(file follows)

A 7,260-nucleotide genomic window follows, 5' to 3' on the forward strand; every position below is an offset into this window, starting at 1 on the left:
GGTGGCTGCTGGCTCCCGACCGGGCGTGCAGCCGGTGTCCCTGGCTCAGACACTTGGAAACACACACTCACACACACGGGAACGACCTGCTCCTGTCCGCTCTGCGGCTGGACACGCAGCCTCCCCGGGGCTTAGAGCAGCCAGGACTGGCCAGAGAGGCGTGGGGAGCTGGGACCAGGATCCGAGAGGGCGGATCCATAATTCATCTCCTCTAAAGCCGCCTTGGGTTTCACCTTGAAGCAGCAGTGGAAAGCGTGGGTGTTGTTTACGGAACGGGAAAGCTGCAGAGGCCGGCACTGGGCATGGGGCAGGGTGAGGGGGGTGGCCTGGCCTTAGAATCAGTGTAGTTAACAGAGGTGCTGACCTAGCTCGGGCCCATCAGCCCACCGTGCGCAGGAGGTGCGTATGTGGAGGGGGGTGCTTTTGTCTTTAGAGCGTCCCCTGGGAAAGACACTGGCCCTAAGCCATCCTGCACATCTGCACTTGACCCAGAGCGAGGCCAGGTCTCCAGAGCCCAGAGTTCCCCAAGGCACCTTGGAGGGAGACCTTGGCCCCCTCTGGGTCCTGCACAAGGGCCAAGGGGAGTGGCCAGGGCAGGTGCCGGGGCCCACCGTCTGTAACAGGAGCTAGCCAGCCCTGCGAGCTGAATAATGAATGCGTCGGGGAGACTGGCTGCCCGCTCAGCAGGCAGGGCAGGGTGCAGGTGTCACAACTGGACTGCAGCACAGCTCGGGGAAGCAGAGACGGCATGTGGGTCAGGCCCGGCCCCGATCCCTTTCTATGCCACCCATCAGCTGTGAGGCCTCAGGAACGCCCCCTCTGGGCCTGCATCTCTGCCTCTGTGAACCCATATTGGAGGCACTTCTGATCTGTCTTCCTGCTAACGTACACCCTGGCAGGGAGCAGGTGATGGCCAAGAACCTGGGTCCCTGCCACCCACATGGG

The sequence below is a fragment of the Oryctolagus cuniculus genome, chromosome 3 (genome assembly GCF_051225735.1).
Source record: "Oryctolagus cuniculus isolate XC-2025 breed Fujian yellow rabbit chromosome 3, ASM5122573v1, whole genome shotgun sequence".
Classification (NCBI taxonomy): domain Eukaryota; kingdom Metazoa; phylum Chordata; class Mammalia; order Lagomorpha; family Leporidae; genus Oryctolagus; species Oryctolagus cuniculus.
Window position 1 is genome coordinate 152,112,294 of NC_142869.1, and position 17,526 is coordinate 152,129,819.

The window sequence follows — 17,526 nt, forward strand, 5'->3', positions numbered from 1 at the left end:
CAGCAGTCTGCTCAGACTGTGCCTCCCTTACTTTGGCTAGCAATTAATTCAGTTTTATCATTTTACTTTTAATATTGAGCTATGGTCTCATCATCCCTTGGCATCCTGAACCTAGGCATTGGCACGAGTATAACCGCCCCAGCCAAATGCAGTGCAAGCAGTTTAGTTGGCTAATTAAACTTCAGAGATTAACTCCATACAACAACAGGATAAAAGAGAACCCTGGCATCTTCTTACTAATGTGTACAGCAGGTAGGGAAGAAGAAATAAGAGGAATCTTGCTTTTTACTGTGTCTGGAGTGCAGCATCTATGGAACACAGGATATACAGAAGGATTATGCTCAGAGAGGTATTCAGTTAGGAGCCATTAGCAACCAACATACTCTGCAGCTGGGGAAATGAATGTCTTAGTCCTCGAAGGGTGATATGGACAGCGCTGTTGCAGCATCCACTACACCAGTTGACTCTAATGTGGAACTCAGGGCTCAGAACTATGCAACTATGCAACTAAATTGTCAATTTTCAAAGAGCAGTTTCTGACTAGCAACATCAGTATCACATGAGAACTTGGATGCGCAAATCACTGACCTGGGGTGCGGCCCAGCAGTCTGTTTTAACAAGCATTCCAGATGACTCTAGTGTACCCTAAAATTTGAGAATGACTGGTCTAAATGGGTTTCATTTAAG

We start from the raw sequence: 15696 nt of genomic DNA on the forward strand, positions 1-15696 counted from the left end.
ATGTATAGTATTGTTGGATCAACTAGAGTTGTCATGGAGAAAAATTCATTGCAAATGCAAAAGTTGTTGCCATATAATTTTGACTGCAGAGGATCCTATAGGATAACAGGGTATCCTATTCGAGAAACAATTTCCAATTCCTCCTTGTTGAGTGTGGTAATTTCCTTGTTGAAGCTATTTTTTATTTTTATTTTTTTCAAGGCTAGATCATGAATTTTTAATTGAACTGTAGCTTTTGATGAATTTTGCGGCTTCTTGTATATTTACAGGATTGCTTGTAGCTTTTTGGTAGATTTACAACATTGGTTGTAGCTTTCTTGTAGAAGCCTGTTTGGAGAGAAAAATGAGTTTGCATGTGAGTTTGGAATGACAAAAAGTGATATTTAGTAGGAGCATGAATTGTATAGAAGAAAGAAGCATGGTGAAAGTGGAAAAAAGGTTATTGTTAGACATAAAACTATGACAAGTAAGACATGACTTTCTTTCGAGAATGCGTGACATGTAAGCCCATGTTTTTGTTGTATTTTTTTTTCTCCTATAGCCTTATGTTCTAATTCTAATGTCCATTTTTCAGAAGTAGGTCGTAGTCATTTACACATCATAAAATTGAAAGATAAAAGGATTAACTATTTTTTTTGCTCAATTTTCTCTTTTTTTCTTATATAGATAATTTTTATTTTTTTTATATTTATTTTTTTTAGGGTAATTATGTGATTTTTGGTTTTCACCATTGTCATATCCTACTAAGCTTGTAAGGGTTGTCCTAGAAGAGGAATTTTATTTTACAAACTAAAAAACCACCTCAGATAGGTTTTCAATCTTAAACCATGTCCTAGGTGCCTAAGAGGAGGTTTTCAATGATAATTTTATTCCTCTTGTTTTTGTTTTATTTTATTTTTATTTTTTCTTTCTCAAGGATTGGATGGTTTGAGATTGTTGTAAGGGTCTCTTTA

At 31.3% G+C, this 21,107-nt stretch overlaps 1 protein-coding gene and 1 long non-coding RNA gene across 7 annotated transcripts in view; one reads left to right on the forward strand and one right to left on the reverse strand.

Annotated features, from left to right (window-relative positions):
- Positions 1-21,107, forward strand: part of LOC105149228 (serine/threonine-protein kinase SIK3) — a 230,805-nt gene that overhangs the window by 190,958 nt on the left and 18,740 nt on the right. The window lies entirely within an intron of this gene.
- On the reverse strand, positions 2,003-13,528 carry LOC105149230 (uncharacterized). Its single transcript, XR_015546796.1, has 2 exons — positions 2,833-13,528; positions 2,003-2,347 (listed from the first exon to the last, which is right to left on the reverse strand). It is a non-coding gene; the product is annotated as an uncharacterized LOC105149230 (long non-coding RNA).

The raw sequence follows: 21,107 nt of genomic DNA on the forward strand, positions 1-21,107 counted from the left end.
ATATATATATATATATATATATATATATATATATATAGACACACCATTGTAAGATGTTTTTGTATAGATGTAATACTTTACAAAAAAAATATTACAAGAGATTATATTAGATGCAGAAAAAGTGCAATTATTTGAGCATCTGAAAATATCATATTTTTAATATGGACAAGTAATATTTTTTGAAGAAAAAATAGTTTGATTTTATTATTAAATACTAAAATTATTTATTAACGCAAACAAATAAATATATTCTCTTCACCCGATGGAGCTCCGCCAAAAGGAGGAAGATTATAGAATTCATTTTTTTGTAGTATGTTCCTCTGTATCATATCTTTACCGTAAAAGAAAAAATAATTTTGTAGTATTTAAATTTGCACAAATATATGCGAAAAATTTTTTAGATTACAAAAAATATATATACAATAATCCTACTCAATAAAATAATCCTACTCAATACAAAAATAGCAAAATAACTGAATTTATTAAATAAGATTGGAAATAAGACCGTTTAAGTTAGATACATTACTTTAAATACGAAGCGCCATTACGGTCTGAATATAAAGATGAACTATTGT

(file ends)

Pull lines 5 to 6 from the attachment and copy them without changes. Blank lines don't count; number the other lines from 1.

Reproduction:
Classification (NCBI taxonomy): domain Eukaryota; kingdom Metazoa; phylum Chordata; class Mammalia; order Lagomorpha; family Leporidae; genus Oryctolagus; species Oryctolagus cuniculus.
Window position 1 is genome coordinate 152,112,294 of NC_142869.1, and position 17,526 is coordinate 152,129,819.